. Local or general anaesthesia for open tension-free hernioplasty: A randomized trial. Ann Surg 2002;237: 574-79.
Ryan JA Jr, Adye BA, Jolly PC, Mulroy MF II. Outpatient inguinal herniorrhaphy with both regional and local anesthesia. Am J Surg 1984;148:313-6.
Kark AE, Kurzer MN, Belsham PA Three thousand one hundred seventy five primary inguinal hernia repairs: Advantages of ambulatory open mesh repair using local anaesthesia. Am J Coll Surg 1998;186:1541-7.
Wantz GE Ambulatory hernia surgery. Br J Surg 1989;76:1228-9.
Stobie B Shouldice hospital: Dedicated to the repair of hernias. Can Oper Room Nurs J 1999;17:30-2.
Glassow F Inguinal hernia repair using local anaesthesia. Ann R Coll Surg Engl 1984;66:382-7.
Nordin P, Zetterström H, Gunnarsson U, Nilsson E Local, regional, or general anaesthesia in groin hernia repair: Multicentre randomised trial. Lancet 2003;362:853-8.
Jain A, Jain R, Choudhrie A. Local anaesthesia versus spinal anaesthesia in inguinal hernia surgery - An evidence based approach. Int J Anat Radiol Surg 2019;8:SOO1-4.
Jethva J, Gadhavi J, Patel P, Parmar H. Comparison of hernioplasty under local anesthesia v/s spinal anesthesia. Int Arch Integr Med 2015;2.
Zamani-Ranani MS, Moghaddam NG, Firouzian A, Fazli M, Hashemi SA. A comparison between local and spinal anesthesia in inguinal hernia repair. Int J Clin Anesthesiol 2015;3:1041.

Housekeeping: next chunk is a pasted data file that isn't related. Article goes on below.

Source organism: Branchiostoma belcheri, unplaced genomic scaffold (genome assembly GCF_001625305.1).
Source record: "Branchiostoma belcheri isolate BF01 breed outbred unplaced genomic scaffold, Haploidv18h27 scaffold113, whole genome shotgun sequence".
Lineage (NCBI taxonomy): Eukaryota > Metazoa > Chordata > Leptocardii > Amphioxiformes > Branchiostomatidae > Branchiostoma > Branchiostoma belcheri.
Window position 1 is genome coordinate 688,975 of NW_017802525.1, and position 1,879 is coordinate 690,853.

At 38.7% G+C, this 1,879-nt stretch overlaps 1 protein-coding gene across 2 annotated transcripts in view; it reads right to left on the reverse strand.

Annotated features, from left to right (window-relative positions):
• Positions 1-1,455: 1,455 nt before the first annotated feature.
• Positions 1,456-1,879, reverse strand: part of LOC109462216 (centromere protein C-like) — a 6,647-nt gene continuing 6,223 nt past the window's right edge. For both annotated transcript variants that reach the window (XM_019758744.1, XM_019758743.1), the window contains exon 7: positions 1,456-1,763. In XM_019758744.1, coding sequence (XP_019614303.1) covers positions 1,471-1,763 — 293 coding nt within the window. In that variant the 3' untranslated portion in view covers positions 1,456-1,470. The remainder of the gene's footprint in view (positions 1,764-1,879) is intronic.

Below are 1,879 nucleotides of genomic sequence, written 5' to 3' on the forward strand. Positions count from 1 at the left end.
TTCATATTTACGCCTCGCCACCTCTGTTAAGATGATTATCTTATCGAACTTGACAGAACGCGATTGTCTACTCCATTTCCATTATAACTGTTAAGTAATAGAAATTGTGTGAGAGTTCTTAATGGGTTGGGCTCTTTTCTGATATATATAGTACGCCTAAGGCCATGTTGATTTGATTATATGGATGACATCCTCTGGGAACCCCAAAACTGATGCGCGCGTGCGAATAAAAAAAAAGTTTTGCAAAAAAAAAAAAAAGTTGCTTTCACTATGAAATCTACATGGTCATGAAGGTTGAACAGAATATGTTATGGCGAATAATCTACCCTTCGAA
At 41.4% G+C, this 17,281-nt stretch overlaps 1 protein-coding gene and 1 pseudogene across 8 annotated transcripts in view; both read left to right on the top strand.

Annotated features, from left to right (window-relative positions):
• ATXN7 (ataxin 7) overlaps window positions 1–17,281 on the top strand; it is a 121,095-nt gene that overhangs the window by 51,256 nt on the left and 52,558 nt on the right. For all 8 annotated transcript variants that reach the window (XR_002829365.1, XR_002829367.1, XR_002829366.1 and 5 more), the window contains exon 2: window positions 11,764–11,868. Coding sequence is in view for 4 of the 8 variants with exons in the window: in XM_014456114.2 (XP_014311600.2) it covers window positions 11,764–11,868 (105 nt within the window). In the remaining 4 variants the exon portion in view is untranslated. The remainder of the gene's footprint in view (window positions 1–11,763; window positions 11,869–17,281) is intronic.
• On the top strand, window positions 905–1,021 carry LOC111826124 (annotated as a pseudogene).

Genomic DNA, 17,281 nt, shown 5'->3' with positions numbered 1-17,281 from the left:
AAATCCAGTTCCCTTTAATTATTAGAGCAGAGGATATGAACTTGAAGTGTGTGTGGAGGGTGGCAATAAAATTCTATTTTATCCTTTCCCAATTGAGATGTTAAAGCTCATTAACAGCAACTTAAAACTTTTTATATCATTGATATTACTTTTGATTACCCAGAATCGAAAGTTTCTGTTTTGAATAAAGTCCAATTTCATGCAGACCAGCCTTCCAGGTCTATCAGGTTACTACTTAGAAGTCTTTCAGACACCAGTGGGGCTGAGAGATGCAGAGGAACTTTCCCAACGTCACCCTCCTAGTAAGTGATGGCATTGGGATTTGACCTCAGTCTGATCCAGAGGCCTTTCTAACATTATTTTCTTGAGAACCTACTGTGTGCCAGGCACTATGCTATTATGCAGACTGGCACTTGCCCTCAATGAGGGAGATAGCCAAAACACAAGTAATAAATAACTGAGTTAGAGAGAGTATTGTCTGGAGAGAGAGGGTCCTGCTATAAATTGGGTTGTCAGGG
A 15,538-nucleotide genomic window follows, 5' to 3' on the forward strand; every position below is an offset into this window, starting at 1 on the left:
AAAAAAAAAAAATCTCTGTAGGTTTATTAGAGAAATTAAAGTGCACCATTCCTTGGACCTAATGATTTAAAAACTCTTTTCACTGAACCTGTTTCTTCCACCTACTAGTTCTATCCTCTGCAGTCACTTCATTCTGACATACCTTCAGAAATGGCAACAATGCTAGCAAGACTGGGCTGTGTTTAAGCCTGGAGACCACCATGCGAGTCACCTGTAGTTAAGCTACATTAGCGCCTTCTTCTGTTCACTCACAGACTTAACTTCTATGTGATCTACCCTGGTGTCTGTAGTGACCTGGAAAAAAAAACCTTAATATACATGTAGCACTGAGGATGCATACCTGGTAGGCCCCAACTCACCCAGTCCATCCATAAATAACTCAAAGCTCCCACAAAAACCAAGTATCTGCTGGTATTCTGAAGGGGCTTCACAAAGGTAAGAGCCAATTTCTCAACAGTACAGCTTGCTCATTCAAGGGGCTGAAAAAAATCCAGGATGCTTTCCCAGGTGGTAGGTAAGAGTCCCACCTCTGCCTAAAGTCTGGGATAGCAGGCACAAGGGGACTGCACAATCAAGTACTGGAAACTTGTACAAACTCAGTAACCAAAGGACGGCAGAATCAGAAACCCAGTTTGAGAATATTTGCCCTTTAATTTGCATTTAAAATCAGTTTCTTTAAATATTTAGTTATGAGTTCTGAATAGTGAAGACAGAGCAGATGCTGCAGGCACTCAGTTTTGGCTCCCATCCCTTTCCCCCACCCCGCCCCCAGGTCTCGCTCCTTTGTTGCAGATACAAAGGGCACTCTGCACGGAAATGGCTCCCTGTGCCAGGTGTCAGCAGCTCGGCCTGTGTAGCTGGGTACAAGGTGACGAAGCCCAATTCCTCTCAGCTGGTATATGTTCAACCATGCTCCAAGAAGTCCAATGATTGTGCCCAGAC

Sanjay P, Woodward A Inguinal hernia repair: Local or general anaesthesia? Ann R Coll Surg Engl 2007;89:497-503.
Young DV Comparison of local, spinal, and general anesthesia for inguinal herniorrhaphy. Am J Surg 1987;153:560-3.
Sakorafas GH, Halikias I, Nissotakis C, Kotsifopoulos N, Stavrou A, Antonopoulos C, et al
. Open tension free repair of inguinal hernias: The Lichenstein technique. BMC Surg 2001;1:3. http://www.biomedcentral.com/1471–2482/1/3
Gultekin FA, Kurukahvecioglu O, Kuruahvecioglu O, Karamercan A, Ege B, Ersoy E, et al
. A prospective comparison of local and spinal anesthesia for inguinal hernia repair. Hernia 2007;11: 153-6.
Shrestha SK, Sharma VK. Outcome of Lichenstein operation: A prospective evaluation of sixty four patients. Nepal Med Coll J 2006;8:230-3.
Gao J-S, Wang ZJ, Zhao B, Ma SZ, Pang GY, Na DM, et al
. Inguinal hernia repair with tension free hernioplasty under local anesthesia. Saudi Med J 2009;30: 534-6.
Shaikh AR, Rao AM, Muneer A, et al
. Inguinal mesh hernioplasty under local anesthesia. J Pak Med Assoc 2012;62:566-9.
Niaz KH, Iqbal JA, Khan MI, Sarfraz M, et al
. Comparison of inguinal herniorrhaphy under local and spinal anesthesia. Pak J Med Health Sci 2010;4:259-62.
Goel A, Bansal JA, Singh A. Comparison of local versus spinal anaesthesia in long standing open inguinal hernia repair. Int Surg J 2017;4:3701-4.
Teasdale C, McCrum AM, Williams NB, Horton RE A randomised controlled trial to compare local with general anaesthesia for short-stay inguinal hernia repair. Ann R Coll Surg Engl 1982;64:238-42.
Behnia R, Hashemi F, Stryker SJ, Ujiki GT, Poticha SM A comparison of general versus local anesthesia during inguinal herniorrhaphy. Surg Gynecol Obstet 1992;174:277-80.
[Figure 1], [Figure 2], [Figure 3]
[Table 1], [Table 2], [Table 3], [Table 4]